Real World Problems in an Unreal World or Can my fantasy be a learning experience?

David Merrill is a researcher and educator who has studied the concept of how learning takes place.  He has a list of five principles for education that should be incorporated into a learning plan to provide for effective learning.  His first principle is that when you write a post on a blog about genre fiction, you shouldn’t start with two sentences about educational theory.  Just kidding, I just wanted to see if you were paying attention.

His first principle is actually that learning happens best when the learner is solving real world problems.  In other words, those story problems you were forced to do in first year algebra really were the waste of time you thought they were.  You may now feel justified for those doodles of your teacher where his/her/its face was on a fictional beast of some kind.

So what does all this have to do with genre fiction writing anyway?  Well, I suppose it depends on how you view stories.  If you see them only as a form of entertainment or escapism, then the answer is nothing, and you can stop reading straight away.  (You’re welcome).  However, I tend to see stories as having the potential to go a step farther, and be useful for developing a finer point.  It’s not they always must – sometimes a story is just a story.  Yet, the stories that really stick with us are the ones that draw us to look beyond ourselves, that push us to grow in some way, and above all, really make us think.

Okay, so how can we make the story a proper environment for learning to take place?  Well, if we want to apply Merrill’s first principle, we want to bring in real world problems and address them through our fantasy, sci-fi, or horror situation.  Wait, what?

Actually, that really isn’t very far-fetched, and maybe you didn’t think so anyway.  After all, human nature is what it is, and regardless of setting and the details of the situation, what we find is that how people act and react with each other is generally the same.  Furthermore, sometimes the best way to work through a problem is to come at it from a very different direction.  The different direction can take the form of a fantasy world, fantasy characters, and a fantastic situation.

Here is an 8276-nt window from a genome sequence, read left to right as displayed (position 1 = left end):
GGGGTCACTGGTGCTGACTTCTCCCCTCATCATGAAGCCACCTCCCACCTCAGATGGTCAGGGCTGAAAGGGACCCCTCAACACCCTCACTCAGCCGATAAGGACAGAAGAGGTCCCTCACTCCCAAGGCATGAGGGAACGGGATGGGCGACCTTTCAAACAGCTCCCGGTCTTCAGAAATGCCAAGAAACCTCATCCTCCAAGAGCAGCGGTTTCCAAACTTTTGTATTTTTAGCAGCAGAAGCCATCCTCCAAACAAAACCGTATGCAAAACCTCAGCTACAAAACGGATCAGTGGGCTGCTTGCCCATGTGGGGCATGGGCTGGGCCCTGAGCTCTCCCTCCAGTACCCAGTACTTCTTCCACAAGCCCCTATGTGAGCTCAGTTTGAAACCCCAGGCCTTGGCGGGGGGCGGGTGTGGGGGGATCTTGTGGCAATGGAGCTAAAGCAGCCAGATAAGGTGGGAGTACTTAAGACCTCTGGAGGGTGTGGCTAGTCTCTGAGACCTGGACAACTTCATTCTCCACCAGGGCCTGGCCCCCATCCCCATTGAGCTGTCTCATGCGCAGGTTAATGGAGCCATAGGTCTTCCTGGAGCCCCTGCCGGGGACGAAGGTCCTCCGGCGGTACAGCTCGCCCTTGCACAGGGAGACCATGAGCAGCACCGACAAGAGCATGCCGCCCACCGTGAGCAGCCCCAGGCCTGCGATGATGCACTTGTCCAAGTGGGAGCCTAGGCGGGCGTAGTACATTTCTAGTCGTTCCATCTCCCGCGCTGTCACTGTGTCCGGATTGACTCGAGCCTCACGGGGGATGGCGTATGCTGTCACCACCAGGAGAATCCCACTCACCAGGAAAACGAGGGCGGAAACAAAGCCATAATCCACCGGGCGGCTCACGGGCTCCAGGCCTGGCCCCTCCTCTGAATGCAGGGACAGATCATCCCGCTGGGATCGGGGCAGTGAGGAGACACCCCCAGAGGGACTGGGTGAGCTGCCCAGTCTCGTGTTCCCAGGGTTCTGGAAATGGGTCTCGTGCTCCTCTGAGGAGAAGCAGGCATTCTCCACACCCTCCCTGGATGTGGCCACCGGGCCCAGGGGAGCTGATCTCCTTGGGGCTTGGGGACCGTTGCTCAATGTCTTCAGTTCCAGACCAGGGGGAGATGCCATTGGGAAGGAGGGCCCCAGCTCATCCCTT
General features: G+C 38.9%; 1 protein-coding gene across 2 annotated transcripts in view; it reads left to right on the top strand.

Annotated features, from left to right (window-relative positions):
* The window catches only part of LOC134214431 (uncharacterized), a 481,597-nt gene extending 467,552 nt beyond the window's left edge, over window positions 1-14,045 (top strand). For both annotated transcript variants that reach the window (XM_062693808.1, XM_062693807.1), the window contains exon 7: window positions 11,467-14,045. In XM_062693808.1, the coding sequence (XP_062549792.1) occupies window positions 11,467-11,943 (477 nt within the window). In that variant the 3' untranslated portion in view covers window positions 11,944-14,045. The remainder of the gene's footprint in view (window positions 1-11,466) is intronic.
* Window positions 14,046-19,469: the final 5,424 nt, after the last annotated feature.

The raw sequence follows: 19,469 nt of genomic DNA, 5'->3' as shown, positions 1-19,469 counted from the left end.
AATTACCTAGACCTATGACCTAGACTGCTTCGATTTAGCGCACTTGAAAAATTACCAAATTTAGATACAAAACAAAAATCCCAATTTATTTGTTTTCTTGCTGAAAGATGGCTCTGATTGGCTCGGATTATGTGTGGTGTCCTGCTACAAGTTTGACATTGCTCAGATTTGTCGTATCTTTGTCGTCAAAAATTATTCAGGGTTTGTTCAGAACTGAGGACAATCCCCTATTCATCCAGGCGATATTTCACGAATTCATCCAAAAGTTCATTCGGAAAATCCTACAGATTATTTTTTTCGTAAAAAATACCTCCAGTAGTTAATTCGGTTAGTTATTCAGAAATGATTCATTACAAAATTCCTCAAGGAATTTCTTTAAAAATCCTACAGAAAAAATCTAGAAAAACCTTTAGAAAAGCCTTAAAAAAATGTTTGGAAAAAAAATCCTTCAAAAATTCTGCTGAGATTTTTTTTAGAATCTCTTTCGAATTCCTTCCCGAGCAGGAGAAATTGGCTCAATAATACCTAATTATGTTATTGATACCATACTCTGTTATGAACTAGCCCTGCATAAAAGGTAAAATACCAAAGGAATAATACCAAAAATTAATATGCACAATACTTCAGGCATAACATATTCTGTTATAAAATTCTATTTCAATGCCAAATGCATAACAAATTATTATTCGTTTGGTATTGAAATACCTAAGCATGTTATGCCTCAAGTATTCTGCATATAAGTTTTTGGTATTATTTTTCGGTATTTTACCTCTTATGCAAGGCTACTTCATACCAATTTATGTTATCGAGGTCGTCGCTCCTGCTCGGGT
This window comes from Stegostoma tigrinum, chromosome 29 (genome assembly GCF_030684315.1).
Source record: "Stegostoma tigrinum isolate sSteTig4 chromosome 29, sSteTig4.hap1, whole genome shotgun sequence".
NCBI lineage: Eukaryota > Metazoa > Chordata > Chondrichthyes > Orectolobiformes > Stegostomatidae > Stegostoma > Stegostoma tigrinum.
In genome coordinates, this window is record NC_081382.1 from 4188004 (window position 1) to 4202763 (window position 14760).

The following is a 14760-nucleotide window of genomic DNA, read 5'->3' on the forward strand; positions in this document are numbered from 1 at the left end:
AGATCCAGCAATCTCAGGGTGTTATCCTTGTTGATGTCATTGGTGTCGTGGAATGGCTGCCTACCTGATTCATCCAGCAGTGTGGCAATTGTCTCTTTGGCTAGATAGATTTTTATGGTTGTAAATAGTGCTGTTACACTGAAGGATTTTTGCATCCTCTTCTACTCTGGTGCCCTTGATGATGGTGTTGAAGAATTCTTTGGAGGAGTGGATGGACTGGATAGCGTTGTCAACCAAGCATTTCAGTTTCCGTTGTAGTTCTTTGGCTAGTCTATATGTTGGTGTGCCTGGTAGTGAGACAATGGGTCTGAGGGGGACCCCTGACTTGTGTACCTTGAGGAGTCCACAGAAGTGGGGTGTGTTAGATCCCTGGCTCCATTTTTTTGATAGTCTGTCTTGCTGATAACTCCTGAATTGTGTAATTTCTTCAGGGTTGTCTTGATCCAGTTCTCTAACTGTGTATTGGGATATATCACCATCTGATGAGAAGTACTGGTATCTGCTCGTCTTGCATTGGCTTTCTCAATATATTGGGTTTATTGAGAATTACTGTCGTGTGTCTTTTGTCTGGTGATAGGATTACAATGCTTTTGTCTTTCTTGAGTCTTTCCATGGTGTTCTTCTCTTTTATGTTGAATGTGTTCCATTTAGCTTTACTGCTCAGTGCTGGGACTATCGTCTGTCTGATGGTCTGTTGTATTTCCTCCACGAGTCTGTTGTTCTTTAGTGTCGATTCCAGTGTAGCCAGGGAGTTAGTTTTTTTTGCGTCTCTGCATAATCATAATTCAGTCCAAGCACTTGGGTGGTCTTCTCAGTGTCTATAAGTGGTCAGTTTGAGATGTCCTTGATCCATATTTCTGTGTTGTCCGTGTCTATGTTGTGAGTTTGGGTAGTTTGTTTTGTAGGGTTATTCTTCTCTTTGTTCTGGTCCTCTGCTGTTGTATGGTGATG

Take, for example, the issue of friendship, and what happens when something nasty creeps into the friendship and starts to drive the two friends apart?  Tolkien explores this with Frodo and Sam, as the Ring begins to darken Frodo’s mind and soul, and Gollum comes along and seeks to play them off of each other.  We see Frodo failing at being a good friend, and Sam could choose to play the part of the victim.

“Fine, be that way! See ya later, and I hope you make it Mordor on your own, because it won’t be with me!”

And how often have we taken that route – or been tempted to – in a friendship?  And yet, Tolkien shows us the better route, which is for Sam to be loyal and gracious, despite the challenges to the friendship.  It’s that loyalty that ends up being the key to victory, and what makes Sam the true hero of the story.  And we all learned something!

Now it’s your turn. Can you think of some examples of real world life lessons that show up in your favorite stories?  Alternatively, what is a real world issue that you might bring up in a story, and how would you address it?


One thought on “Real World Problems in an Unreal World or Can my fantasy be a learning experience?

  1. See also: the best (and worst) episodes of Star Trek and Twilight Zone.

    One of my favorite episodes of Twilight Zone is “Eye of the Beholder,” about a woman who longs to be healed from a terrible accident. She’s been given experimental treatment to try and make her face something beautiful again, like it once was, and not like the monster she is now. The entire episode, all we ever see is her face wrapped in bandages.

    The last little bit: the wrappings are taken away, to reveal a beautiful woman… and the doctor jumps back in shock. Finally we see the doctor’s face, as well as his nurses. They’re all terrible monsters.

    Beauty really is in the eye of the beholder — and what we consider beautiful may not be so.

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